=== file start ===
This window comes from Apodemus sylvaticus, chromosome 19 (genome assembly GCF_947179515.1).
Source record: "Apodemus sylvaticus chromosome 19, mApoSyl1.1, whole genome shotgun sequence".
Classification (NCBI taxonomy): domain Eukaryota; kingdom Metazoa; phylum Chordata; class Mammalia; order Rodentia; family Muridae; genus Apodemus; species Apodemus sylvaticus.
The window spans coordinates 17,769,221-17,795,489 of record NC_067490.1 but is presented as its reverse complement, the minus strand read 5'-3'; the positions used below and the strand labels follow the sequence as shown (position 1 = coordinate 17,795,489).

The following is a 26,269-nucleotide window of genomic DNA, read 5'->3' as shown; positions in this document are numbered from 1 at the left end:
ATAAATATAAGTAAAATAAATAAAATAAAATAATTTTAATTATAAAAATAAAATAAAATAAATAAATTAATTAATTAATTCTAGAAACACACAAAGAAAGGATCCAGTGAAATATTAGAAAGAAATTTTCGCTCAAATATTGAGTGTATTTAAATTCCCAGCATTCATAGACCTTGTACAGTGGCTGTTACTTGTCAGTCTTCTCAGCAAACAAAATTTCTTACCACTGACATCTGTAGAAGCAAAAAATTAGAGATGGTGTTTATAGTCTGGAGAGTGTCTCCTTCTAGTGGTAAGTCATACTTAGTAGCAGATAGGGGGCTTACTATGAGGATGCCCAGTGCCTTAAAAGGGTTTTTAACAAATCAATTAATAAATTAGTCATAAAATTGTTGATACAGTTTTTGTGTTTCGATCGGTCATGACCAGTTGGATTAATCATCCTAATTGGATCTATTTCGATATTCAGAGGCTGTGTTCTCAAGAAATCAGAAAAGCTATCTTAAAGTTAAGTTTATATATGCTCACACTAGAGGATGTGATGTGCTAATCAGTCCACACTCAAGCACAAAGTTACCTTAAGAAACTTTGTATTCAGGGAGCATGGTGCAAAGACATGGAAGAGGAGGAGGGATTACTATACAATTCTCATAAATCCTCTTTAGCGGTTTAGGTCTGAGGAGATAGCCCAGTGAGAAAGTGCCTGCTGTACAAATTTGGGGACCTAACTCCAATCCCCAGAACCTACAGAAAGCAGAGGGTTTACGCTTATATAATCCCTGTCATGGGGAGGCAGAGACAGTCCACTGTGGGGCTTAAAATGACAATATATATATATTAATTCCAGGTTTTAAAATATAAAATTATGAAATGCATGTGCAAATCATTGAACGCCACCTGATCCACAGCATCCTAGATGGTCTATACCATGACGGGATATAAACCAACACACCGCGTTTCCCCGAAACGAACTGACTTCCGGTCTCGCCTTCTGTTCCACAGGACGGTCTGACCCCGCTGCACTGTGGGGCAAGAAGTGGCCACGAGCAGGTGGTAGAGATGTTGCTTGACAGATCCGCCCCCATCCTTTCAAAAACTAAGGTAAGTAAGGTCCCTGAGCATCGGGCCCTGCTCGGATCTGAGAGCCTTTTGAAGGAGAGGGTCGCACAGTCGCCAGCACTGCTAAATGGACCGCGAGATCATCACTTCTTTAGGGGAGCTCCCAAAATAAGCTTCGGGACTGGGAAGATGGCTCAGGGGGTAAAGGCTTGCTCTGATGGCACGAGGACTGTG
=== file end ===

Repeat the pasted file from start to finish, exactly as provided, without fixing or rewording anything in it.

This window comes from Apodemus sylvaticus, chromosome 19 (genome assembly GCF_947179515.1).
Source record: "Apodemus sylvaticus chromosome 19, mApoSyl1.1, whole genome shotgun sequence".
Classification (NCBI taxonomy): domain Eukaryota; kingdom Metazoa; phylum Chordata; class Mammalia; order Rodentia; family Muridae; genus Apodemus; species Apodemus sylvaticus.
The window spans coordinates 17,769,221-17,795,489 of record NC_067490.1 but is presented as its reverse complement, the minus strand read 5'-3'; the positions used below and the strand labels follow the sequence as shown (position 1 = coordinate 17,795,489).

The following is a 26,269-nucleotide window of genomic DNA, read 5'->3' as shown; positions in this document are numbered from 1 at the left end:
ATAAATATAAGTAAAATAAATAAAATAAAATAATTTTAATTATAAAAATAAAATAAAATAAATAAATTAATTAATTAATTCTAGAAACACACAAAGAAAGGATCCAGTGAAATATTAGAAAGAAATTTTCGCTCAAATATTGAGTGTATTTAAATTCCCAGCATTCATAGACCTTGTACAGTGGCTGTTACTTGTCAGTCTTCTCAGCAAACAAAATTTCTTACCACTGACATCTGTAGAAGCAAAAAATTAGAGATGGTGTTTATAGTCTGGAGAGTGTCTCCTTCTAGTGGTAAGTCATACTTAGTAGCAGATAGGGGGCTTACTATGAGGATGCCCAGTGCCTTAAAAGGGTTTTTAACAAATCAATTAATAAATTAGTCATAAAATTGTTGATACAGTTTTTGTGTTTCGATCGGTCATGACCAGTTGGATTAATCATCCTAATTGGATCTATTTCGATATTCAGAGGCTGTGTTCTCAAGAAATCAGAAAAGCTATCTTAAAGTTAAGTTTATATATGCTCACACTAGAGGATGTGATGTGCTAATCAGTCCACACTCAAGCACAAAGTTACCTTAAGAAACTTTGTATTCAGGGAGCATGGTGCAAAGACATGGAAGAGGAGGAGGGATTACTATACAATTCTCATAAATCCTCTTTAGCGGTTTAGGTCTGAGGAGATAGCCCAGTGAGAAAGTGCCTGCTGTACAAATTTGGGGACCTAACTCCAATCCCCAGAACCTACAGAAAGCAGAGGGTTTACGCTTATATAATCCCTGTCATGGGGAGGCAGAGACAGTCCACTGTGGGGCTTAAAATGACAATATATATATATTAATTCCAGGTTTTAAAATATAAAATTATGAAATGCATGTGCAAATCATTGAACGCCACCTGATCCACAGCATCCTAGATGGTCTATACCATGACGGGATATAAACCAACACACCGCGTTTCCCCGAAACGAACTGACTTCCGGTCTCGCCTTCTGTTCCACAGGACGGTCTGACCCCGCTGCACTGTGGGGCAAGAAGTGGCCACGAGCAGGTGGTAGAGATGTTGCTTGACAGATCCGCCCCCATCCTTTCAAAAACTAAGGTAAGTAAGGTCCCTGAGCATCGGGCCCTGCTCGGATCTGAGAGCCTTTTGAAGGAGAGGGTCGCACAGTCGCCAGCACTGCTAAATGGACCGCGAGATCATCACTTCTTTAGGGGAGCTCCCAAAATAAGCTTCGGGACTGGGAAGATGGCTCAGGGGGTAAAGGCTTGCTCTGATGGCACGAGGACTGTG